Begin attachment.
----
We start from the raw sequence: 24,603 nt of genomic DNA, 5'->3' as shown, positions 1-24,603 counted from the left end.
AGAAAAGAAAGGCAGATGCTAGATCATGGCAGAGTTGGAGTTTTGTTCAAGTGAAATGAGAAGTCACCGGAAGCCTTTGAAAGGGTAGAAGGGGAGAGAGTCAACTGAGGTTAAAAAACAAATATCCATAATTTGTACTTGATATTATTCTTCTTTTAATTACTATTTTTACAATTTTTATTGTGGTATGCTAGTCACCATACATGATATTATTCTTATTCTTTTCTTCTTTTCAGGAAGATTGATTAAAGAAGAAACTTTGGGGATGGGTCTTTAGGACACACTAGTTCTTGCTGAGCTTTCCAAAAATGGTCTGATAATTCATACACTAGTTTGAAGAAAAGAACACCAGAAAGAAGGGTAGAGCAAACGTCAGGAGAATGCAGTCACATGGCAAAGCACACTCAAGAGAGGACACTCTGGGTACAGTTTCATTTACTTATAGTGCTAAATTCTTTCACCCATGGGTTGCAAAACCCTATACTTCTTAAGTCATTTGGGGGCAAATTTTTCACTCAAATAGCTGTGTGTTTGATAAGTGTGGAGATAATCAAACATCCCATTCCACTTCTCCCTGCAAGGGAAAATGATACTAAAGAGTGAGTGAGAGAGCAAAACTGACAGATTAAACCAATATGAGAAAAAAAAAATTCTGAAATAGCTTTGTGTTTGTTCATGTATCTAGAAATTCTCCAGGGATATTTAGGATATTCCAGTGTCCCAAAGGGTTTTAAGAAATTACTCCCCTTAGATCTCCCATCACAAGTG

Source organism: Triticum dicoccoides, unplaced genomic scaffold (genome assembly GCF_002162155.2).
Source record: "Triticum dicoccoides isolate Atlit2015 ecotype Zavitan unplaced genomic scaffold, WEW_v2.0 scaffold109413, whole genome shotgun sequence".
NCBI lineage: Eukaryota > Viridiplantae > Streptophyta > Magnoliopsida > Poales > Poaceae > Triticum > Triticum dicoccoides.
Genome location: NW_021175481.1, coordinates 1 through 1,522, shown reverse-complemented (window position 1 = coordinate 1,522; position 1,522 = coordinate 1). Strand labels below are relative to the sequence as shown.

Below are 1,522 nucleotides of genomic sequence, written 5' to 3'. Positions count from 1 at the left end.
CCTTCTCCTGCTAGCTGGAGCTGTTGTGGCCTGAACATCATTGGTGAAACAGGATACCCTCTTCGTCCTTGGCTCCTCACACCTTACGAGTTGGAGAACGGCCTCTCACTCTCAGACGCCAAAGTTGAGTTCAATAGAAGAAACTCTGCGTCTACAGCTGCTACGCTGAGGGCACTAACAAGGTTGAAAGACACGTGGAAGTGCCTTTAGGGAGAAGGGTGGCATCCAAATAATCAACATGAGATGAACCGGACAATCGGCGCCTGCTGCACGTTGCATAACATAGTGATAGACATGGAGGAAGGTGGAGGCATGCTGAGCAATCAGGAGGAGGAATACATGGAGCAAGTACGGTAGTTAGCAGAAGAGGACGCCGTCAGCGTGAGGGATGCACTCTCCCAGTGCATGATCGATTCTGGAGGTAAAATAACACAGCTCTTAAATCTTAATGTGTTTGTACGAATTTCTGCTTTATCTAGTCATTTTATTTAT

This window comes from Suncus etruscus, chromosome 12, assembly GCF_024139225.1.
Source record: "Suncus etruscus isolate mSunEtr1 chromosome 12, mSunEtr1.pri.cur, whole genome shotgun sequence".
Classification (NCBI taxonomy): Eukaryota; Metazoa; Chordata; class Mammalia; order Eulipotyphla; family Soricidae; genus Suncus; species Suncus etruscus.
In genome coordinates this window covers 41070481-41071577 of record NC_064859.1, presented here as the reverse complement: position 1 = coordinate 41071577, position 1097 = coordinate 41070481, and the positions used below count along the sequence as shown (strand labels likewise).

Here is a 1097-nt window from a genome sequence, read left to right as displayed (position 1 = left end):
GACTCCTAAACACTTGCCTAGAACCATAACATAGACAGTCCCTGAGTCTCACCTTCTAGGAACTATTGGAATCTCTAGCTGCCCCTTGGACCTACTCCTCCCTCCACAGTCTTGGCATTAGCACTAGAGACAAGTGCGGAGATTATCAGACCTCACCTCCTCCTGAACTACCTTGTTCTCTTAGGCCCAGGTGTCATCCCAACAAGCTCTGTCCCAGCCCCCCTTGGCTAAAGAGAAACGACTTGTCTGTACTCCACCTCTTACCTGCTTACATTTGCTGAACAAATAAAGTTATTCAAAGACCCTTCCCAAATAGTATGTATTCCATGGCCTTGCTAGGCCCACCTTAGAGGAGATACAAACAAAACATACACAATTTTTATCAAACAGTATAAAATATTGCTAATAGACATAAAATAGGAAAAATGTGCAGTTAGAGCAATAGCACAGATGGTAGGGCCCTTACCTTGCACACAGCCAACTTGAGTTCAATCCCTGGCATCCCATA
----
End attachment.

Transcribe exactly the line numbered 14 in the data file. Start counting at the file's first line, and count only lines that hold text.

GACTCCTAAACACTTGCCTAGAACCATAACATAGACAGTCCCTGAGTCTCACCTTCTAGGAACTATTGGAATCTCTAGCTGCCCCTTGGACCTACTCCTCCCTCCACAGTCTTGGCATTAGCACTAGAGACAAGTGCGGAGATTATCAGACCTCACCTCCTCCTGAACTACCTTGTTCTCTTAGGCCCAGGTGTCATCCCAACAAGCTCTGTCCCAGCCCCCCTTGGCTAAAGAGAAACGACTTGTCTGTACTCCACCTCTTACCTGCTTACATTTGCTGAACAAATAAAGTTATTCAAAGACCCTTCCCAAATAGTATGTATTCCATGGCCTTGCTAGGCCCACCTTAGAGGAGATACAAACAAAACATACACAATTTTTATCAAACAGTATAAAATATTGCTAATAGACATAAAATAGGAAAAATGTGCAGTTAGAGCAATAGCACAGATGGTAGGGCCCTTACCTTGCACACAGCCAACTTGAGTTCAATCCCTGGCATCCCATA